NVIDIA RTX A6000 and A40 serve up big pro-level specs

Eric Abent - Oct 5, 2020, 11:45am CDT
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NVIDIA RTX A6000 and A40 serve up big pro-level specs

NVIDIA kicked off the week by announcing two new high-end graphics card. While gamers get the RTX 3070, 3080, and 3090 to fawn over as bots and scalpers buy up stock at shocking rates, professionals who need a beefy graphics card will now get to add the RTX A6000 to their wishlist. Paired with the RTX A6000 is the new NVIDIA A40, though we’ll see the latter in server configurations rather than workstation builds.

The specs for the RTX A6000, as you might imagine, are pretty impressive. The Ampere-based card boasts 10,752 CUDA cores and 336 Tensor cores, with a whopping 48GB of GDDR6 VRAM clocked at 16Gbps. The card has a TDP of 300W, four DisplayPort 1.4, and uses NVIDIA’s GA102 GPU. Any way you want to slice it, it sounds like the RTX A6000 is going to be a very powerful card.

What’s interesting about the RTX A6000 is that it’s a clear successor to the Quadro RTX 6000/8000, only it’s being announced without the Quadro branding. Whether or not this is the death of that Quadro branding entirely remains to be seen, but for now, it seems that NVIDIA is fine with going with just RTX branding for its workstation-destined professional level cards.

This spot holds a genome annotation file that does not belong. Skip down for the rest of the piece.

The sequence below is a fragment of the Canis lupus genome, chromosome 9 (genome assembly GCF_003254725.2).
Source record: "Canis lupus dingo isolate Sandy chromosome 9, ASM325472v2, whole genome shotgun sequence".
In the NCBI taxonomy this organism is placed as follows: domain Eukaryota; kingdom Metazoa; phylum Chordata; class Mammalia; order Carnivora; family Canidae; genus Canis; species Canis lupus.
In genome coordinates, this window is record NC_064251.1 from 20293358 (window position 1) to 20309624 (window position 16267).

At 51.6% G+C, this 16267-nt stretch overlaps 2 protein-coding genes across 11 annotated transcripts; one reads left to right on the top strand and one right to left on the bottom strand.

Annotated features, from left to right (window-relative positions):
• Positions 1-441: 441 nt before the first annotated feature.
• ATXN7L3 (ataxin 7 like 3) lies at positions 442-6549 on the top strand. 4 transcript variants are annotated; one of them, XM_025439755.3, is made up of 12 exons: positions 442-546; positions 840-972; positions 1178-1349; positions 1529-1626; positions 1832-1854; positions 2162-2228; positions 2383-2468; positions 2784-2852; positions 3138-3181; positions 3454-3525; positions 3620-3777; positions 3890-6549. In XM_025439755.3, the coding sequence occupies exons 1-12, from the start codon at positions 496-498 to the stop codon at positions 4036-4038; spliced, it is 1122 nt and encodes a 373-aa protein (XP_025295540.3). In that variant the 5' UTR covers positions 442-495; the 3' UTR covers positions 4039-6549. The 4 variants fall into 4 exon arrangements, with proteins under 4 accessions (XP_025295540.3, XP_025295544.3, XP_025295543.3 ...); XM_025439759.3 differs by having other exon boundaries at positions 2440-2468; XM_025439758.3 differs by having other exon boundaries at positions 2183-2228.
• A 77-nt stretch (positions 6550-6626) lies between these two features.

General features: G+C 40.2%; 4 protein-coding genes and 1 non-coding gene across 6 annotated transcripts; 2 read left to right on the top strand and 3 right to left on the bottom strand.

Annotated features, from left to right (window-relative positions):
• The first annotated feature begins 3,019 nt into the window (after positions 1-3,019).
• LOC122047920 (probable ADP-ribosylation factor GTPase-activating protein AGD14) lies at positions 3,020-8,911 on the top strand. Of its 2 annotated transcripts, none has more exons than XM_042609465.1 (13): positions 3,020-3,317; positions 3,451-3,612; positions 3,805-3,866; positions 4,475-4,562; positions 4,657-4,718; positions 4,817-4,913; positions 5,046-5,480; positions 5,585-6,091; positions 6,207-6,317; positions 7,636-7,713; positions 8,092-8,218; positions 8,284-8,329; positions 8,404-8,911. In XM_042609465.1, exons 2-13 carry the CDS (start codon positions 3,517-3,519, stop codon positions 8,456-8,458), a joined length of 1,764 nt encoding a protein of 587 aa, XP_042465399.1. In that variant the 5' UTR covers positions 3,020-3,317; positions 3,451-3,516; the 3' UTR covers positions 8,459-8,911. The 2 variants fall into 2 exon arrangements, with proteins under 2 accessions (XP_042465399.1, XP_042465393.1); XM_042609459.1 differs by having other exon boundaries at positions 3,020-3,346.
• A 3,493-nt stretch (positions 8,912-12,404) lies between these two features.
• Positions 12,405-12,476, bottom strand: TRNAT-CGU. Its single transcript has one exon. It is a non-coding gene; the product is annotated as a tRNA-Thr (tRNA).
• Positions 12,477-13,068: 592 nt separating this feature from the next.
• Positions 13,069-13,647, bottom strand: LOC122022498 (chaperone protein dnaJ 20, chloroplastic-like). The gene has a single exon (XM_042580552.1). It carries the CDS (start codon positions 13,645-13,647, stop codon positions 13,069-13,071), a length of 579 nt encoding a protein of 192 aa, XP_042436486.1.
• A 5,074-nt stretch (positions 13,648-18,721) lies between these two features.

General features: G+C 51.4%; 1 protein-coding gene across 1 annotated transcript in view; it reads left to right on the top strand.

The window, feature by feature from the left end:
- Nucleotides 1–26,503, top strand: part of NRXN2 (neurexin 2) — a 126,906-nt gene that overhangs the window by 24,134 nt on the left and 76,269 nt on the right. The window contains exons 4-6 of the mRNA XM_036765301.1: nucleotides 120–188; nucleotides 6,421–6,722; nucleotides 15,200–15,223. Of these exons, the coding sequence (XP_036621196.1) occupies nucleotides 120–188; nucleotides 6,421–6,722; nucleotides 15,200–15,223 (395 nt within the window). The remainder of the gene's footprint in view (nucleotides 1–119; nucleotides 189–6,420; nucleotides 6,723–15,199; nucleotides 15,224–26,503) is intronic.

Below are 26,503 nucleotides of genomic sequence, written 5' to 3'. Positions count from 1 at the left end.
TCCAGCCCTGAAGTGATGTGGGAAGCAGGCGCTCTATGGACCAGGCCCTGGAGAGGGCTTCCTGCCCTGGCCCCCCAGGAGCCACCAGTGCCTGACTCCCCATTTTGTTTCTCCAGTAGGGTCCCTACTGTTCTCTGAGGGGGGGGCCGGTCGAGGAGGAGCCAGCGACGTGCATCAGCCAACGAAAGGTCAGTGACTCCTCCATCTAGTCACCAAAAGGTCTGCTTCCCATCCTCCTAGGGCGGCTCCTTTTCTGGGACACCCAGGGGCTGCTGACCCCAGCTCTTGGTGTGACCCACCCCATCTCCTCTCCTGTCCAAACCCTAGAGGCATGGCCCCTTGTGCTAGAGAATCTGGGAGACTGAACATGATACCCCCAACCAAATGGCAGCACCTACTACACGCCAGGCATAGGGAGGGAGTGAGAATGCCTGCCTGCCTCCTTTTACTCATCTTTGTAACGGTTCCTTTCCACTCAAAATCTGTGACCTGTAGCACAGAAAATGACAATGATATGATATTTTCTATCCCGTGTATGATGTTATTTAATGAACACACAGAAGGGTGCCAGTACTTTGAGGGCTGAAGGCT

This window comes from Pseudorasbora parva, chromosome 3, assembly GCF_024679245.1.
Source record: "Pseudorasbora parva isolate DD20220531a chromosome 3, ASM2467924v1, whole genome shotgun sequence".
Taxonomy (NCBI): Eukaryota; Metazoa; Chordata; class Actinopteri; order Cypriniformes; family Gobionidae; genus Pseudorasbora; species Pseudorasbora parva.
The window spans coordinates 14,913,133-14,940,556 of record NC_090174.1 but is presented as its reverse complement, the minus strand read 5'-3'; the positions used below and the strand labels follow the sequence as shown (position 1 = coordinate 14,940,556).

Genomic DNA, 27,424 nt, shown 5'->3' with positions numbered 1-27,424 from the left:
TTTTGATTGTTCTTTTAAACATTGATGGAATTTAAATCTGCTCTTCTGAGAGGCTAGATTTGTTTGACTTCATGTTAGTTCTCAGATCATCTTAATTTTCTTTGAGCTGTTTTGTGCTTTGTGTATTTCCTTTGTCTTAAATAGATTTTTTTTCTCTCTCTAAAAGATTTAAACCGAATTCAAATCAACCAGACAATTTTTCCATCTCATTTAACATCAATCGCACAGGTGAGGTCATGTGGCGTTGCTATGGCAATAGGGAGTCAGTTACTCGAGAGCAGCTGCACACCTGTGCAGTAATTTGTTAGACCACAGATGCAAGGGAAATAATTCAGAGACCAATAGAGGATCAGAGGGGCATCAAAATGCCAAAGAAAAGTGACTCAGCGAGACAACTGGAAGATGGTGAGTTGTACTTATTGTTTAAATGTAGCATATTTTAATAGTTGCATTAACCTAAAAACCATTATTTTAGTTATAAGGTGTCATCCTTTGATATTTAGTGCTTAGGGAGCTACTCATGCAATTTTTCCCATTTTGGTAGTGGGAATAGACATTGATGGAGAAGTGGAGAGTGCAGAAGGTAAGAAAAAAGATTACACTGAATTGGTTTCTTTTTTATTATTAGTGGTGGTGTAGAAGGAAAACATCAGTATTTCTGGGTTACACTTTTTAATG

According to specifications published by Anandtech today, the A40 is going to be very similar to the RTX A6000, save for a few key differences. The total amount of VRAM is the same in the A40, but clock speed has been decreased slightly, going from 16Gbps in the A6000 to 14.5Gbps in the A40. And while the A6000 offers active cooling, the A40 employs passive cooling, making it a better choice for servers. Finally, the A40 loses a DisplayPort over the A6000, offering three instead of four.

There’s still a lot we don’t know about these new cards yet, with NVIDIA only announcing partial specifications today. We also don’t know how much these cards will cost, but based on the specifications we do know (and knowing the price of NVIDIA’s workstation and server cards in the past), it’s safe to assume that they’ll be priced well outside of the average consumer’s budget. NVIDIA says that the A6000 will be out sometime in December, with the A40 following in Q1 2021, so we’ll keep our eyes peeled for more details to land before those respective release windows.


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